In the December issue, Los Angeles magazine writer-at-large Dave Gardetta profiles club owner Steve Edelson, who has launched more nightlife venues in the city than anybody else and has built a reputation for being brilliant and volatile. Gardetta talks with executive editor Matthew Segal about the story—and about being a storyteller.
You’ve done profiles on Brent Bolthouse, who is probably the city’s most famous club promoter, and Sam Nazarian, the fellow who created SBE, which launched a mass of hip spots, from the SLS Hotel to Hyde Lounge to spin-offs of Katsu-ya restaurant. What’s a common thread among these club guys?
While Bolthouse and Nazarian have worked together on A-list spaces in Los Angeles—Nazarian as club owner, Bolthouse as his club promoter—they appear at first to come from very different backgrounds. Bolthouse grew up on the fringes of the Mojave Desert, an adopted child in a struggling middle-class family. Nazarian, on the other hand, was born into great wealth; his father amassed $1 billion working in the construction and software industries, and the family lived in Beverly Hills. But both men were outsiders to L.A.’s club scene. Bolthouse was nearly homeless when he broke in as a DJ during the late ’80s, and Nazarian—for all his wealth—was a member of L.A.’s large Persian community, and Persians were rarely welcome at the doors of A-list clubs in the 1990s.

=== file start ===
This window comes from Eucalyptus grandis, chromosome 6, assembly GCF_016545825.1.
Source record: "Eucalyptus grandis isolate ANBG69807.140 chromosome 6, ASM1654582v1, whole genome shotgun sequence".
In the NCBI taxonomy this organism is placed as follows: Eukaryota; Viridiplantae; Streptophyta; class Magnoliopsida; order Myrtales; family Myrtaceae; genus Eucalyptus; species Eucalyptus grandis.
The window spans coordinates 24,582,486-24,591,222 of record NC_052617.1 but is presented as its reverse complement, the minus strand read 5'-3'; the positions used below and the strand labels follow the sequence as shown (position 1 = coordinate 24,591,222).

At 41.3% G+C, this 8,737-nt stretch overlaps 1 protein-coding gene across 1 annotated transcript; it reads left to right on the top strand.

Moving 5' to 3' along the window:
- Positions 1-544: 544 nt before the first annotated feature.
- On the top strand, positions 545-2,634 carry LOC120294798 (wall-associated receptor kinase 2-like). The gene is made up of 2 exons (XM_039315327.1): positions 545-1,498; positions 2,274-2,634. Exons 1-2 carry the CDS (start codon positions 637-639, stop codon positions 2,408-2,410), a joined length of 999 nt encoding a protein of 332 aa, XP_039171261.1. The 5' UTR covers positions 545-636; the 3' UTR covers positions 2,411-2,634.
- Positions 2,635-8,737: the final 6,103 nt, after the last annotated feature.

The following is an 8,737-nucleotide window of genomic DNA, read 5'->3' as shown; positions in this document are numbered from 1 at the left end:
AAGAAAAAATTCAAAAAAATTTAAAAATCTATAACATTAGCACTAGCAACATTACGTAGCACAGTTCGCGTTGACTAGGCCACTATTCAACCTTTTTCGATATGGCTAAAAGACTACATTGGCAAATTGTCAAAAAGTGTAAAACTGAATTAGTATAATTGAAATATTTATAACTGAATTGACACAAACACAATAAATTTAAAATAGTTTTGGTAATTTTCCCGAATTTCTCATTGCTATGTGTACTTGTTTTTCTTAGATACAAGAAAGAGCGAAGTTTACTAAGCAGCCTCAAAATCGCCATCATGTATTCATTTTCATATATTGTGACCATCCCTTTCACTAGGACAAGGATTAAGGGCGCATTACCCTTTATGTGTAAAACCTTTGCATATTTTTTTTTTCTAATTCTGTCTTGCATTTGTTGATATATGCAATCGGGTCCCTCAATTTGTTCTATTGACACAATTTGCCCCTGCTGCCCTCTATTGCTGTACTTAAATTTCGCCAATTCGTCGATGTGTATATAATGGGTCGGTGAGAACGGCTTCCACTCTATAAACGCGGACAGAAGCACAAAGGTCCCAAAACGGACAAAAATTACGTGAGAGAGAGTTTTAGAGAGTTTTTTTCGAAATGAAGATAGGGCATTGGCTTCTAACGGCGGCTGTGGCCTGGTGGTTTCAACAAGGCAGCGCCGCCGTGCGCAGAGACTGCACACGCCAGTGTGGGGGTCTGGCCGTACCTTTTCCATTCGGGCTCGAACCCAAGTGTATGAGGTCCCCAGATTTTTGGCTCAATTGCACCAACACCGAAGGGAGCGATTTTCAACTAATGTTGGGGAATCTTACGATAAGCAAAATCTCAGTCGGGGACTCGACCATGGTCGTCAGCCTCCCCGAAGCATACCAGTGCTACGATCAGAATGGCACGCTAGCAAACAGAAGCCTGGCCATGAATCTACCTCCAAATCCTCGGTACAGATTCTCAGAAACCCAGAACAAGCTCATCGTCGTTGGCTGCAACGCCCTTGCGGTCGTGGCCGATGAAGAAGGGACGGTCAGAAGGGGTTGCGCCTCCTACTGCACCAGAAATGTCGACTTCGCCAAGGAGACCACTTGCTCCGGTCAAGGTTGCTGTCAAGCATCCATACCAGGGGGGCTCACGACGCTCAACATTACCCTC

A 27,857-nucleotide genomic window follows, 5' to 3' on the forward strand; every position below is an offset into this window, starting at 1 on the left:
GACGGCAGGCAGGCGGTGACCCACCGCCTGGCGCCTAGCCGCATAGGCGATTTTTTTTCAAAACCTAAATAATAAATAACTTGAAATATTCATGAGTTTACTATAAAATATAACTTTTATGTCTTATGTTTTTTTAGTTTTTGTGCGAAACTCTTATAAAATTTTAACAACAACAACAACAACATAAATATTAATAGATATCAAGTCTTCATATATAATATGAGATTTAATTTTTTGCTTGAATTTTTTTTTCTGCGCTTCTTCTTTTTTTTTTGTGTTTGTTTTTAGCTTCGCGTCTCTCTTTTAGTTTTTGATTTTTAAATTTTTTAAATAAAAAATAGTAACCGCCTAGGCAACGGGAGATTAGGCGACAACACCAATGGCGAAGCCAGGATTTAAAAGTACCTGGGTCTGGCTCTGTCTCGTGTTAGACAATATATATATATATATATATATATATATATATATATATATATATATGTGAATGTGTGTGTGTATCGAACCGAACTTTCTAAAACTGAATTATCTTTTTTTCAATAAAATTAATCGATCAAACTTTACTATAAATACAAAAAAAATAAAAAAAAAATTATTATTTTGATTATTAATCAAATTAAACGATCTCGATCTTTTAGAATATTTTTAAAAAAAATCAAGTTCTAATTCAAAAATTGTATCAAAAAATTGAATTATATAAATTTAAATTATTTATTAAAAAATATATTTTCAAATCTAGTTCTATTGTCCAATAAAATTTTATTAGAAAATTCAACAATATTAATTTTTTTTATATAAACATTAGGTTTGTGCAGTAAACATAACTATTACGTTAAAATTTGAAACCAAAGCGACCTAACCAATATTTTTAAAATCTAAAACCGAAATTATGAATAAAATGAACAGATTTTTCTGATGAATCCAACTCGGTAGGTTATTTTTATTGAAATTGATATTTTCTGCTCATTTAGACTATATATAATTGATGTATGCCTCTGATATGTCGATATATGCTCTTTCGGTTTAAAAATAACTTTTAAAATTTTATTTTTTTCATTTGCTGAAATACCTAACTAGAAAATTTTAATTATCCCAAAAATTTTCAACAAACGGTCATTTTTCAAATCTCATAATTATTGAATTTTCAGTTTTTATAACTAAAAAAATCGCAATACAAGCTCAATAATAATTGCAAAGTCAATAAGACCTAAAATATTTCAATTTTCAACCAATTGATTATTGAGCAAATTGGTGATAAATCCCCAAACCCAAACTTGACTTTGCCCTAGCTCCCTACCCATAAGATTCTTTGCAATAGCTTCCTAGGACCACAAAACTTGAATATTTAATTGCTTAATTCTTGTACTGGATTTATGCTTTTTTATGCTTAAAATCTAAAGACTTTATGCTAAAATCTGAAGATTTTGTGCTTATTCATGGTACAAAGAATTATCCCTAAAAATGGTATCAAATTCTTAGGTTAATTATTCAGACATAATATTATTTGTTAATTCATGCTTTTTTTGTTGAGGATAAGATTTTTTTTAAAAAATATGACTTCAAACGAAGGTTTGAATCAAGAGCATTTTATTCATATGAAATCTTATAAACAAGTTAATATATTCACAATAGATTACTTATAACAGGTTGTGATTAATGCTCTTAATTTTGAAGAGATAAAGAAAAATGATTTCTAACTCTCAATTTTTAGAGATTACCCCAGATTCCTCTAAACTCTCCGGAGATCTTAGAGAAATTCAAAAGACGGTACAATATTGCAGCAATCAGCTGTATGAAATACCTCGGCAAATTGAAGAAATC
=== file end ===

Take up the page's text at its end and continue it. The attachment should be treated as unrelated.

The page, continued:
And how does Steve Edelson differ?
Steve has never been interested in creating A-list spaces, where inviting celebrities in is as important as keeping many of us out. He is another outsider—a Chicago transplant who had a steep learning curve when he arrived in L.A. around the same time Bolthouse was starting out. And he’s certainly as interested in building an empire rivaling Nazarian’s. But his B-list clubs have always accepted anyone who approached the door—even Nazarian would have been let in.
People sum him up as being a brilliant salesman and a man with a volcanic temper. Are they two different Edelsons, or do they exist within the same person?